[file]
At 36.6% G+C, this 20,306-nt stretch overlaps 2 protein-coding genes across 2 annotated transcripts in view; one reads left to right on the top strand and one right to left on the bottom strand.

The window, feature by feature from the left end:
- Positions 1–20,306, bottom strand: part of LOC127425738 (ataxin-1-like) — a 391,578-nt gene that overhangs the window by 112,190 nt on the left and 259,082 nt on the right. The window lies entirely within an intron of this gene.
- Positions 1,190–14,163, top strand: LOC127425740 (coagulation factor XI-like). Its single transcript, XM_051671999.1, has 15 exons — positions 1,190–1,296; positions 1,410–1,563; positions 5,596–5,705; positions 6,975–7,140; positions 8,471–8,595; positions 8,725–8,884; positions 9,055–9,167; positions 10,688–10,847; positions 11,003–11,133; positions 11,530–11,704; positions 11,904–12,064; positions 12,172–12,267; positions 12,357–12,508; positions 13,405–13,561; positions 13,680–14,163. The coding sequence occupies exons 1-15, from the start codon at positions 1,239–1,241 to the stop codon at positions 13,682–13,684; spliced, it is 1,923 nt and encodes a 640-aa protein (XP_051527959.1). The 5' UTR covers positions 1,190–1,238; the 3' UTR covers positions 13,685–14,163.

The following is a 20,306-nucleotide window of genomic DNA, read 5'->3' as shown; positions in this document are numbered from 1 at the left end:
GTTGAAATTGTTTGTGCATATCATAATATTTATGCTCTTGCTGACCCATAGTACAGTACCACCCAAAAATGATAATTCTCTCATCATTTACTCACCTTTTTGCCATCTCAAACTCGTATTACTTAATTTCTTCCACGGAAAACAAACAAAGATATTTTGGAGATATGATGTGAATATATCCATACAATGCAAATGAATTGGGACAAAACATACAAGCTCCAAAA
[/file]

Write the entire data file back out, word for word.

At 36.6% G+C, this 20,306-nt stretch overlaps 2 protein-coding genes across 2 annotated transcripts in view; one reads left to right on the top strand and one right to left on the bottom strand.

The window, feature by feature from the left end:
- Positions 1–20,306, bottom strand: part of LOC127425738 (ataxin-1-like) — a 391,578-nt gene that overhangs the window by 112,190 nt on the left and 259,082 nt on the right. The window lies entirely within an intron of this gene.
- Positions 1,190–14,163, top strand: LOC127425740 (coagulation factor XI-like). Its single transcript, XM_051671999.1, has 15 exons — positions 1,190–1,296; positions 1,410–1,563; positions 5,596–5,705; positions 6,975–7,140; positions 8,471–8,595; positions 8,725–8,884; positions 9,055–9,167; positions 10,688–10,847; positions 11,003–11,133; positions 11,530–11,704; positions 11,904–12,064; positions 12,172–12,267; positions 12,357–12,508; positions 13,405–13,561; positions 13,680–14,163. The coding sequence occupies exons 1-15, from the start codon at positions 1,239–1,241 to the stop codon at positions 13,682–13,684; spliced, it is 1,923 nt and encodes a 640-aa protein (XP_051527959.1). The 5' UTR covers positions 1,190–1,238; the 3' UTR covers positions 13,685–14,163.

The following is a 20,306-nucleotide window of genomic DNA, read 5'->3' as shown; positions in this document are numbered from 1 at the left end:
GTTGAAATTGTTTGTGCATATCATAATATTTATGCTCTTGCTGACCCATAGTACAGTACCACCCAAAAATGATAATTCTCTCATCATTTACTCACCTTTTTGCCATCTCAAACTCGTATTACTTAATTTCTTCCACGGAAAACAAACAAAGATATTTTGGAGATATGATGTGAATATATCCATACAATGCAAATGAATTGGGACAAAACATACAAGCTCCAAAA